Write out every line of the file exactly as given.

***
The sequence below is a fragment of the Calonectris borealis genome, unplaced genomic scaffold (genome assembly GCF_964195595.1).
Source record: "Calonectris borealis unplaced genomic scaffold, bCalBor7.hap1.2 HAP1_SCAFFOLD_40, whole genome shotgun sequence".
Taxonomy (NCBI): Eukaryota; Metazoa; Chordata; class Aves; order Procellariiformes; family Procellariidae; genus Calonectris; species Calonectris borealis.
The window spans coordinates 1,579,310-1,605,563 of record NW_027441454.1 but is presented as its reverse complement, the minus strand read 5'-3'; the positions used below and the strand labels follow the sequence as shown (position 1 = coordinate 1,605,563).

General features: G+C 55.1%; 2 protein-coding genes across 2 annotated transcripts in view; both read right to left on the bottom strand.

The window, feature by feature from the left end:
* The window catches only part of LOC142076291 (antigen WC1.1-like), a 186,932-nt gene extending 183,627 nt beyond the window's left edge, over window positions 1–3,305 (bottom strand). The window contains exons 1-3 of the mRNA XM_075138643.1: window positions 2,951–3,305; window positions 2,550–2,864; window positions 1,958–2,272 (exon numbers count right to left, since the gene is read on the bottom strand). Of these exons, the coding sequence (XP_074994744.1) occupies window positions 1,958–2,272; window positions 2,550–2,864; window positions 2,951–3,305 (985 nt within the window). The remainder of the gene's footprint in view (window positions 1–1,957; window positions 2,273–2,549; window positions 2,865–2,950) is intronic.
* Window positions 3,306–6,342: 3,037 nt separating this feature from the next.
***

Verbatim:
The sequence below is a fragment of the Calonectris borealis genome, unplaced genomic scaffold (genome assembly GCF_964195595.1).
Source record: "Calonectris borealis unplaced genomic scaffold, bCalBor7.hap1.2 HAP1_SCAFFOLD_40, whole genome shotgun sequence".
Taxonomy (NCBI): Eukaryota; Metazoa; Chordata; class Aves; order Procellariiformes; family Procellariidae; genus Calonectris; species Calonectris borealis.
The window spans coordinates 1,579,310-1,605,563 of record NW_027441454.1 but is presented as its reverse complement, the minus strand read 5'-3'; the positions used below and the strand labels follow the sequence as shown (position 1 = coordinate 1,605,563).

General features: G+C 55.1%; 2 protein-coding genes across 2 annotated transcripts in view; both read right to left on the bottom strand.

The window, feature by feature from the left end:
* The window catches only part of LOC142076291 (antigen WC1.1-like), a 186,932-nt gene extending 183,627 nt beyond the window's left edge, over window positions 1–3,305 (bottom strand). The window contains exons 1-3 of the mRNA XM_075138643.1: window positions 2,951–3,305; window positions 2,550–2,864; window positions 1,958–2,272 (exon numbers count right to left, since the gene is read on the bottom strand). Of these exons, the coding sequence (XP_074994744.1) occupies window positions 1,958–2,272; window positions 2,550–2,864; window positions 2,951–3,305 (985 nt within the window). The remainder of the gene's footprint in view (window positions 1–1,957; window positions 2,273–2,549; window positions 2,865–2,950) is intronic.
* Window positions 3,306–6,342: 3,037 nt separating this feature from the next.